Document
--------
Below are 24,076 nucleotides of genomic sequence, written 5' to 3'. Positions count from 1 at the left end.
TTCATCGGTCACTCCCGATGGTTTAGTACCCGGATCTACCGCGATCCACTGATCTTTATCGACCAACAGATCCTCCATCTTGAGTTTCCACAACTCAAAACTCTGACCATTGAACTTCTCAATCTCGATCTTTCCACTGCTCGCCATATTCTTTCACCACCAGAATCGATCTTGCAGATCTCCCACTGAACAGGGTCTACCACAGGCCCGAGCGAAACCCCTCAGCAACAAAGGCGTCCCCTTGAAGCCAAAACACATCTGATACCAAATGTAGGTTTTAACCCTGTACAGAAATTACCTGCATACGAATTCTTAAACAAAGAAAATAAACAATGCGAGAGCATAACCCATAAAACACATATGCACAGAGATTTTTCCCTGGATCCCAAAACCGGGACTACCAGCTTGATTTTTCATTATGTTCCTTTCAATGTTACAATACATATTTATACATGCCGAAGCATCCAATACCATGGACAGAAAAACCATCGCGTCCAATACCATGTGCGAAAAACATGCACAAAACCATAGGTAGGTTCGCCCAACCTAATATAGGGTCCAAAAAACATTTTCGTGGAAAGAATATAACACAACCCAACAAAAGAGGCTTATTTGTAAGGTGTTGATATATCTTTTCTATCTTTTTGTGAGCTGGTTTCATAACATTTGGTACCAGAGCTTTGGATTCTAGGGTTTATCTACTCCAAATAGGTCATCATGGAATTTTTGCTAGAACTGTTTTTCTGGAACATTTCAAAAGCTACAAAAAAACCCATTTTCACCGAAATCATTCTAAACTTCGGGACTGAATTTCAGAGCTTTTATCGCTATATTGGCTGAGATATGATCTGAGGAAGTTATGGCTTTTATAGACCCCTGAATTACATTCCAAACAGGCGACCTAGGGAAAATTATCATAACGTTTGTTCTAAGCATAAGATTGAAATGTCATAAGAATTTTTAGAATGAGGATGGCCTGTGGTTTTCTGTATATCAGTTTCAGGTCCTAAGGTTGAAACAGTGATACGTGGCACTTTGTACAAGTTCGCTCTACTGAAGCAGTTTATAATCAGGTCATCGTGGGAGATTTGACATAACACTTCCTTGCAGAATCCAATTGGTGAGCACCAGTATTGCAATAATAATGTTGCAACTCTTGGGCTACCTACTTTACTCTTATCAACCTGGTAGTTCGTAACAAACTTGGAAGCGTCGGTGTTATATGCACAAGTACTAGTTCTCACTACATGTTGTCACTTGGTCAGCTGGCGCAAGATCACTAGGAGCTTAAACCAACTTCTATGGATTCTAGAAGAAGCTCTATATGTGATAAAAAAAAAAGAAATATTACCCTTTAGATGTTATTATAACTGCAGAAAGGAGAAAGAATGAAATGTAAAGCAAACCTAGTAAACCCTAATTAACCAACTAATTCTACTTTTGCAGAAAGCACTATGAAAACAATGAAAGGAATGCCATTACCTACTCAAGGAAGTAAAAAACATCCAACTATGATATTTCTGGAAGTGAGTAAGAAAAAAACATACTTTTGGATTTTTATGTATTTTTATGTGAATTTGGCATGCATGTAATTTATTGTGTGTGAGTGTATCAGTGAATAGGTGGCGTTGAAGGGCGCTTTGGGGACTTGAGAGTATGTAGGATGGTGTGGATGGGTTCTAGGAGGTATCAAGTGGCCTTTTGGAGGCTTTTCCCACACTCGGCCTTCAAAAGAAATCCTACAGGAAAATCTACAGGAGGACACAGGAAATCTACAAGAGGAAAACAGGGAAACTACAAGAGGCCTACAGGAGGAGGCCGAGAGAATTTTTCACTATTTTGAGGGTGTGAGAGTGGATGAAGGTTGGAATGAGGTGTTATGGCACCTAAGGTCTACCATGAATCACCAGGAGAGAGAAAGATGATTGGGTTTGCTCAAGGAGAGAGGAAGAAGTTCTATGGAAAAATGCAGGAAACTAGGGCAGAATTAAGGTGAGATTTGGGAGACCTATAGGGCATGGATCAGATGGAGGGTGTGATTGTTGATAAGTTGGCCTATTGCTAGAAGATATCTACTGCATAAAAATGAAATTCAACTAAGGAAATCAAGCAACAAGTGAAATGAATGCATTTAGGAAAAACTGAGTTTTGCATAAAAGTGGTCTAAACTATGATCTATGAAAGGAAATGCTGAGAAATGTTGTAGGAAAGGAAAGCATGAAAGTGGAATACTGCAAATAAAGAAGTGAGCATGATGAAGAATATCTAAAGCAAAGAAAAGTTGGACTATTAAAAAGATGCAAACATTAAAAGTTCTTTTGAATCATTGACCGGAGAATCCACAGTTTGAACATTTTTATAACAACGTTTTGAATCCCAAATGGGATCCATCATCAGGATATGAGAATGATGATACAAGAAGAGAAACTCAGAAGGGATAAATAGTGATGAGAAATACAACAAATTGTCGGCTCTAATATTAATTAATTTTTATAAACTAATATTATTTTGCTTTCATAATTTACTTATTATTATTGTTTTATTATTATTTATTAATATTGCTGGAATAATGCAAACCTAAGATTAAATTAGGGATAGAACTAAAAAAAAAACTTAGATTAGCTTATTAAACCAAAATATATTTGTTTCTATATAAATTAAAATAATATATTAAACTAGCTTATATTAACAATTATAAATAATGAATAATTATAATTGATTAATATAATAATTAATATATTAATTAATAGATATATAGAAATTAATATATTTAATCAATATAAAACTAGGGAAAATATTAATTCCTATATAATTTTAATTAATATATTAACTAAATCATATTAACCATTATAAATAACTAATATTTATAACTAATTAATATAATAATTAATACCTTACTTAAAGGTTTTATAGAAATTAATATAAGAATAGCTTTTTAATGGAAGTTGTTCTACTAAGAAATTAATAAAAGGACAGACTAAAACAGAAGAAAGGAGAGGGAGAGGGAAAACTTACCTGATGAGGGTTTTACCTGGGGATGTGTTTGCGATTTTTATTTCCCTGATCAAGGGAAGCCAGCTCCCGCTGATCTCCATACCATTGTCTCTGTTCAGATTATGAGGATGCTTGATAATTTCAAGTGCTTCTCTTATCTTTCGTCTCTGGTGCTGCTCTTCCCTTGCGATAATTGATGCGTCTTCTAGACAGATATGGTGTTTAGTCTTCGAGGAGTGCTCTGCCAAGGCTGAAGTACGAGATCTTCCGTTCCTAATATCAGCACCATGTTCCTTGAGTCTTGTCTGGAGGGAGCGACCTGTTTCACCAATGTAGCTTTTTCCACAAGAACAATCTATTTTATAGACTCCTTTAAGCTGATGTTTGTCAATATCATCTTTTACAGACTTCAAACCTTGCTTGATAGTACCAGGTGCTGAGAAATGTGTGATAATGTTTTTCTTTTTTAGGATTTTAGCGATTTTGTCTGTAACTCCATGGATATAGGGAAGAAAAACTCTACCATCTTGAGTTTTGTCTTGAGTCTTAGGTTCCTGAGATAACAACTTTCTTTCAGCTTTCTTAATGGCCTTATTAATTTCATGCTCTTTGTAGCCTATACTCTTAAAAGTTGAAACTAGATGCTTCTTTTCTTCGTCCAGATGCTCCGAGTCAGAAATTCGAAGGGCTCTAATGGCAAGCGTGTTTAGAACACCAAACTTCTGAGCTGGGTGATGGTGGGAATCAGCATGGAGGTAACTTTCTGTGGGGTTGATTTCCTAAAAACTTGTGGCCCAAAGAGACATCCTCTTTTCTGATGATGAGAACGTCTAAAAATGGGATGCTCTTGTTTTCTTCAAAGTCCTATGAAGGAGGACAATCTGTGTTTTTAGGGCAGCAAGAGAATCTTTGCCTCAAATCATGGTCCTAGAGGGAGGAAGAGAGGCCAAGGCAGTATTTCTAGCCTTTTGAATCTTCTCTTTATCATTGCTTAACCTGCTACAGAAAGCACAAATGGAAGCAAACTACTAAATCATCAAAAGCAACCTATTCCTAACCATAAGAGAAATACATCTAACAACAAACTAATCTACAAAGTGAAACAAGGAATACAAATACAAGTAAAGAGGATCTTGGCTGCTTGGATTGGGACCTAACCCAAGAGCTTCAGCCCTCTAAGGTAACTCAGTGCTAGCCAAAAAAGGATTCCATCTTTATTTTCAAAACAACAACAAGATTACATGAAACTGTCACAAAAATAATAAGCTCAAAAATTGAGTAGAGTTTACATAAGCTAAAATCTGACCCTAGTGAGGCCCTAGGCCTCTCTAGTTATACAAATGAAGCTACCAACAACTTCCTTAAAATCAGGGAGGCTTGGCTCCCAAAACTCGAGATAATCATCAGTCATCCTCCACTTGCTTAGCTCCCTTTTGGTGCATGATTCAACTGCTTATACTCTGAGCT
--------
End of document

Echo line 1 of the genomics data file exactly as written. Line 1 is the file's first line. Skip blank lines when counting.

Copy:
Below are 24,076 nucleotides of genomic sequence, written 5' to 3'. Positions count from 1 at the left end.